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Thursday, May 26, 2011 06:09 am

Park district raises draw union complaints

AFSCME claims administrators are doing work reserved for union members

Tensions are running high over raises for Springfield Park District administrators amid layoffs last year and recent union complaints filed against the park district.

Raises for at least 15 park district supervisors were not revealed until the day before the Springfield Park Board voted to pass the $11.16 million budget May 18. Raises include a 3.9 percent pay increase for Michael Stratton, executive director of the Springfield Park District, who went from $93,994.68 to $97,754.28 per year, according to a document obtained by Illinois Times. Superintendent of Natural Resources Chuck Smith received an 18.7 percent increase, from $54,054 to $64,216.10 per year. Superintendent of Park Services George Tucker, Sr. got a 22.4 percent pay increase, from $54,054 to $66,216.02 per year. The average pay increase was nearly 6 percent, but 12 of 15 administrators received a raise of less than 4 percent, including Talon Thornton, zoo director, and Jackie Peeler, assistant zoo director and curator.

Stratton defends the pay increases. He says that the park district lost six jobs in the last year and has taken on more projects than in years past.

“Over the past three years we had not received any increase at all in wages as cost of living and the price of everything has gone up, especially gasoline,” says Stratton. “One of the things that we wanted to address this year after the three-year no increase, was an opportunity to provide some level of an increase in recognition of the hard work of all of our department directors and all of our support staff.

“They do an incredible job. I’m happy to give them additional monies to continue the projects that we do,” he says.

American Federation of State, County and Municipal Employees Local 2050 President Brian Schroeder requested to see the raises through the Freedom of Information Act.

Schroeder says that the “crazy raises” for the administration are on the backs of people who are actually doing the work, referring to maintenance workers.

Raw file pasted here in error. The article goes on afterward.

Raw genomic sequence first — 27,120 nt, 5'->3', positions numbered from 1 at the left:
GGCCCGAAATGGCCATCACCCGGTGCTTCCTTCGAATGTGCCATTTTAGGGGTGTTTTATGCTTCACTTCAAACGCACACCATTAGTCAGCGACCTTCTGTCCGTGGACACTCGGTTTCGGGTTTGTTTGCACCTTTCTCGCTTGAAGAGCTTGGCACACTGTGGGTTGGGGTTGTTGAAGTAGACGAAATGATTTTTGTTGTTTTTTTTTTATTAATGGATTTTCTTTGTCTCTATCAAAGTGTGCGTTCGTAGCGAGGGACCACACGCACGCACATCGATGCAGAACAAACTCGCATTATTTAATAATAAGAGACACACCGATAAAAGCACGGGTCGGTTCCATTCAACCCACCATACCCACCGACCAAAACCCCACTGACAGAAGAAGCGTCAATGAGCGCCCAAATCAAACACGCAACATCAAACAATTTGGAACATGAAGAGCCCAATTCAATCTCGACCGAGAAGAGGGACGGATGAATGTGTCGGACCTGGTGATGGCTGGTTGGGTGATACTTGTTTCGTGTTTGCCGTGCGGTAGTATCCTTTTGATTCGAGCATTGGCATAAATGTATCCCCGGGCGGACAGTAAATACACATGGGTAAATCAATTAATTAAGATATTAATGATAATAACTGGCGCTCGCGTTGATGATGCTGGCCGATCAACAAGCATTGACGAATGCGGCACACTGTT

“I don’t know why they don’t have the money to keep the basic maintenance going on at the zoo but that’s up to them,” he says. “Now the work can’t get done and now you’ve got management trying to pick up the slack, which they’re not supposed to do.”

At least a half dozen grievances have been filed with the Springfield Park District within the last month, says Schroeder.

Zookeeper Kasie Wagner at Henson Robinson Zoo and Schroeder filed three grievances with the park district May 12 because zoo administration staff members allegedly were cleaning bathrooms and performing grounds work at a recent zoo event, jobs set aside for union employees under contract.

“It’s been an ongoing problem out at the zoo with their volunteers and what not,” says Schroeder. “Lately they’ve gone with having management do the union duties to pick up the loose ends I guess.”

Wagner says that a maintenance worker had been scheduled to work at the event but had become sick. Management allegedly refused to let another union worker come in to save money on overtime pay.

“I don’t think I can comment on anything because they’re still pending,” says Thornton, referring to any union grievances.

Thornton confirmed that he had met with Schroeder May 19 to discuss the grievances filed.

Wagner cites the workers’ union contract which doesn’t allow administration to deny overtime. She is among several employees who were laid off from the zoo in 2010 and given part-time status.

She says she was told by park district administration there was no money for restoring laid-off employees to full-time status. With raises for the administrative staff passed in the 2012 budget, she doesn’t see her full-time job coming back anytime soon.

When Stratton was asked if he is satisfied with zoo operations, he said, with hesitation, “I am better today than I was several months ago.”

“I can’t remember the last time we filed a grievance,” says Wagner, who thinks the last complaint filed with the administration might have been two years ago.

The union is the collective bargaining unit for nearly 80 percent of the park district’s workforce, according to Stratton.

Schroeder says staff at the zoo didn’t argue when approached by union representatives about staff performing work on the zoo grounds.

“They knew they were doing the work. They just didn’t have the staffing,” says Schroeder.

Contact Holly Dillemuth at hdillemuth@illinoistimes.com.
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